Retirement Plans for Small Businesses

If you own a small business and you haven't set up a retirement savings plan, what are you waiting for? A retirement plan can help you and your employees save on taxes while saving for the future.

Tax advantages

A retirement plan can have significant tax advantages:

  1. Employers with 100 or fewer employees are eligible for a tax credit of up to $5,000 per year for the first three years for establishing a new retirement plan and up to $1,000 per eligible employee for the first five years for making employer contributions on behalf of employees who earn no more than $100,000. In order to qualify, the employer must have 100 or fewer workers earning at least $5,000 in compensation, including at least one non-highly compensated employee, and must not have maintained another retirement plan for the same group of employees during the previous three years.
  2. Employers are eligible for a tax credit of $500 for adding an auto-enrollment feature to their plans.
  3. On an ongoing basis, a portion of the amount you contribute to employee accounts is generally tax deductible (you may not take both deductions and credits for contributions in the same tax year).
  4. Contributions and earnings in traditional accounts grow on a tax-deferred basis. In Roth accounts, only earnings grow on a tax-deferred basis, but qualified withdrawals are tax-free. 1

Types of plans

Retirement plans are typically IRA-based (SEP and SIMPLE IRAs) or qualified [profit-sharing plans, 401(k) plans, and defined benefit plans]. In general, qualified plans are typically more complicated and expensive to maintain because they must comply with specific IRS and Department of Labor laws and rules. Also, qualified plan assets must be held either in trust or by an insurance company. With IRA-based plans, your employees own (i.e., "vest" in) your contributions immediately. With qualified plans, you can generally require that your employees work a certain numbers of years before they vest.

Recent law changes have made it easier and less expensive for small businesses to offer some types of qualified plans.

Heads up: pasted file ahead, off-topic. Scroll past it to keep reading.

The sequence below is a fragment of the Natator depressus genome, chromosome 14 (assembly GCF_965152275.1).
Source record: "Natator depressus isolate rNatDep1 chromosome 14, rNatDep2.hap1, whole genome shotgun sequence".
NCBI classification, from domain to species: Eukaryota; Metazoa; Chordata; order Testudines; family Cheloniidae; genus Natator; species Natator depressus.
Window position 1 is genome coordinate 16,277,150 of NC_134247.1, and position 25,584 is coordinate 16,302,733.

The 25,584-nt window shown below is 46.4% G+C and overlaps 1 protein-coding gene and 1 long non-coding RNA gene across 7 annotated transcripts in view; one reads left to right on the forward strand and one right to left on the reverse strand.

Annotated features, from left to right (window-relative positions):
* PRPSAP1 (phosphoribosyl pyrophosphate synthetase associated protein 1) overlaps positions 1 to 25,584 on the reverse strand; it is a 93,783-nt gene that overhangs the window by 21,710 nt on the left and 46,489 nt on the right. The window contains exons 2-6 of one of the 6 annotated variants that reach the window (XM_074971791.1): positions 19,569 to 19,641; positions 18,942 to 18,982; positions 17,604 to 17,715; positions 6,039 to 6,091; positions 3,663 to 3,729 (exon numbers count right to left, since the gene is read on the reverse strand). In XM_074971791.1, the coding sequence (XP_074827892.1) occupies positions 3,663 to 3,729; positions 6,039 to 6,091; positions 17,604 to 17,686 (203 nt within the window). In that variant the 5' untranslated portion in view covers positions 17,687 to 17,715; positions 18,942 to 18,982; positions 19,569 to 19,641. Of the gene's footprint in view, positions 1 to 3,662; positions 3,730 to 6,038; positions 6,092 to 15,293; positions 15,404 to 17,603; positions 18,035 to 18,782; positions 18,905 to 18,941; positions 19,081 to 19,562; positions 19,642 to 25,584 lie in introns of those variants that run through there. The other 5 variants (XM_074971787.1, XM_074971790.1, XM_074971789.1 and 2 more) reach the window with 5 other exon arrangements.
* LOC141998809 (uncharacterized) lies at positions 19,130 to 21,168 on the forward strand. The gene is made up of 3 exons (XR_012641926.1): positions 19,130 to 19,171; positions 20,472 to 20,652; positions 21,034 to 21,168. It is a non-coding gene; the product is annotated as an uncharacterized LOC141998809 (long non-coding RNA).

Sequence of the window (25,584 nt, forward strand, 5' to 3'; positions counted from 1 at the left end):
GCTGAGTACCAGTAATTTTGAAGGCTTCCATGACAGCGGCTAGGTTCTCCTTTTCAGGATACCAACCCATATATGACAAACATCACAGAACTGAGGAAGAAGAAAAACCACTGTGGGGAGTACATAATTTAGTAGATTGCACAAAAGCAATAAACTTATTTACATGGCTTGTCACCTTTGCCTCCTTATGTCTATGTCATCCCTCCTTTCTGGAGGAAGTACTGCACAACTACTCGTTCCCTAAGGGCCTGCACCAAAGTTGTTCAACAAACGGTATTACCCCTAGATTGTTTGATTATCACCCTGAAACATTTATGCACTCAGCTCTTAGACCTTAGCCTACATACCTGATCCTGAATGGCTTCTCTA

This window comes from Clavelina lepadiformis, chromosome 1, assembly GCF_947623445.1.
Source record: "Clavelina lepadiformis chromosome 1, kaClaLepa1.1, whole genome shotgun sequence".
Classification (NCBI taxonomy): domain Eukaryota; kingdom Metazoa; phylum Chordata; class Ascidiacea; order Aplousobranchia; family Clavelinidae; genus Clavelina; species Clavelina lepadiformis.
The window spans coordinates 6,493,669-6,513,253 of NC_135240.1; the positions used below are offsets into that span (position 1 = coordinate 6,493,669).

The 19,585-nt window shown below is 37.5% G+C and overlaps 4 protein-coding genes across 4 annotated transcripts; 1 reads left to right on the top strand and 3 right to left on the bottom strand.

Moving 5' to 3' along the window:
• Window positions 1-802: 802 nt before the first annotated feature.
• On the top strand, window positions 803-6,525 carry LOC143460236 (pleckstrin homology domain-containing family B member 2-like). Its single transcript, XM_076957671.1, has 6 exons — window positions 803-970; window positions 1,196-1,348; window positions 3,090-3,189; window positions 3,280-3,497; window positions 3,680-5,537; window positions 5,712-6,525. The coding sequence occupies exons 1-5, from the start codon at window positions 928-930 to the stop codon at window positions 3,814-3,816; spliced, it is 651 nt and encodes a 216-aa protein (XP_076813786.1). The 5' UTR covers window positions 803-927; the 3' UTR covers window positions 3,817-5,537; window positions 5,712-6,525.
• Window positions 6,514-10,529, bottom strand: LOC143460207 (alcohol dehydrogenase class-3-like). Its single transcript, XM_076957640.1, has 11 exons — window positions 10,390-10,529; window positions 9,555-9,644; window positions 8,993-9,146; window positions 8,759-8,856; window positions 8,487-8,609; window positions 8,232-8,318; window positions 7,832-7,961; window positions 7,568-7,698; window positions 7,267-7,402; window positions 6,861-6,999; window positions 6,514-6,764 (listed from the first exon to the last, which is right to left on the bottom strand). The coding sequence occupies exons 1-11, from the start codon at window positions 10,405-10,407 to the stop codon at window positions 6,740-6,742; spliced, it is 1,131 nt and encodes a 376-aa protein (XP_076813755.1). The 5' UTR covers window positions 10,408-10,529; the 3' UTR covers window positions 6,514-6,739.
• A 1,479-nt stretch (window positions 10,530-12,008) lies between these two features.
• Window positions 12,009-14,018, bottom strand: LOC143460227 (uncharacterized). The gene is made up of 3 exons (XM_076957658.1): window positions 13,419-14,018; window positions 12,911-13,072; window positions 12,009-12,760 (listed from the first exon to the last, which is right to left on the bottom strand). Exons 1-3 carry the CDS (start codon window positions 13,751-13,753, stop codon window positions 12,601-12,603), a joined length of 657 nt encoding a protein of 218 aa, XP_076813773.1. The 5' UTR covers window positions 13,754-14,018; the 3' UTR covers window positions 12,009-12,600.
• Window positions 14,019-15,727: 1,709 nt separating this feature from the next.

Simplified Employee Pension (SEP)

A SEP allows you to set up an IRA for yourself and each of your eligible employees. You contribute a uniform percentage of pay for each employee, although you don't have to make contributions every year, offering you some flexibility when business conditions vary. For 2024, your contributions for each employee are limited to the lesser of 25% of pay or $69,000 (up from $66,000 in 2023). Most employers, including those who are self-employed, can establish a SEP. You may permit your employees to designate contributions as Roth contributions.

The plan must cover any employee aged 21 or older who has worked for you for three of the last five years and who earns at least $750.


The SIMPLE IRA plan is available if you have 100 or fewer employees. Employees can elect to make pre-tax and/or Roth contributions in 2024 of up to $16,000 ($19,500 if age 50 or older; up from $15,500 and $19,000, respectively, in 2023). You must either match your employees' contributions dollar for dollar — up to 3% of each employee's compensation — or make a fixed contribution of 2% for each eligible employee, regardless of whether they contribute. (The 3% match can be reduced to 1% in any two of five years.)

Beginning in 2024, employers may make additional non-elective contributions to all employees of up to 10% of compensation or $5,000, whichever is less. Moreover, employers with no more than 25 employees may allow their employees to contribute 10% more than the standard and age-50 limits. Employers with 26 to 100 employees may allow higher limits as long as they provide either a 4% match or a 3% nonelective contribution.

Each employee who earned $5,000 or more in any two prior years, and who is expected to earn at least $5,000 in the current year, must be allowed to participate in the plan.

Profit-sharing plan

Typically, only you, not your employees, contribute to a qualified profit-sharing plan. Your contributions are discretionary — there's usually no required amount each year, and you have the flexibility to contribute nothing at all in a given year (although your contributions must be nondiscriminatory, and "substantial and recurring," for your plan to remain qualified).